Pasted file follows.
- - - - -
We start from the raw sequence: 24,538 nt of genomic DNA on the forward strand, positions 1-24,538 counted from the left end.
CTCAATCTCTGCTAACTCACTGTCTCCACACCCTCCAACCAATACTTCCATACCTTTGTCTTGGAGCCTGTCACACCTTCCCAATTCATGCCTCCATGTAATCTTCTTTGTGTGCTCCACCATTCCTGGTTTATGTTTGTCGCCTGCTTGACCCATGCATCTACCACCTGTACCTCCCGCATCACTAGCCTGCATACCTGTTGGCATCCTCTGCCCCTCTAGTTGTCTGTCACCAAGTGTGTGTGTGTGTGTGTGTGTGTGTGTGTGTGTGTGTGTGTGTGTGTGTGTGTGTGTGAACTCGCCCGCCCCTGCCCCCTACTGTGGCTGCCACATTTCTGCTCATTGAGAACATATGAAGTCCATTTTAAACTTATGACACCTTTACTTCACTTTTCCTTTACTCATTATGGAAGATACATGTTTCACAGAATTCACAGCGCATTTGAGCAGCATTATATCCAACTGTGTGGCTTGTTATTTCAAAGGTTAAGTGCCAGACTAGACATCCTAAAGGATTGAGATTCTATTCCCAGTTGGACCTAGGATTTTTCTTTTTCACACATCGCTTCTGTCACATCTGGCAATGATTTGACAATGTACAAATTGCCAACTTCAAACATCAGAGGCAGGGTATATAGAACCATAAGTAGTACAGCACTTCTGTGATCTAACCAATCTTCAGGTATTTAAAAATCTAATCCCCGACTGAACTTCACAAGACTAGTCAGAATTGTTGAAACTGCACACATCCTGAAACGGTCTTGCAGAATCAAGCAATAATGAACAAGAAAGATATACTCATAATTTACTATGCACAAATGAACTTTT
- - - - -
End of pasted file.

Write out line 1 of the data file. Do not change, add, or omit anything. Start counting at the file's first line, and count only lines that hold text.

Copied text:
We start from the raw sequence: 24,538 nt of genomic DNA on the forward strand, positions 1-24,538 counted from the left end.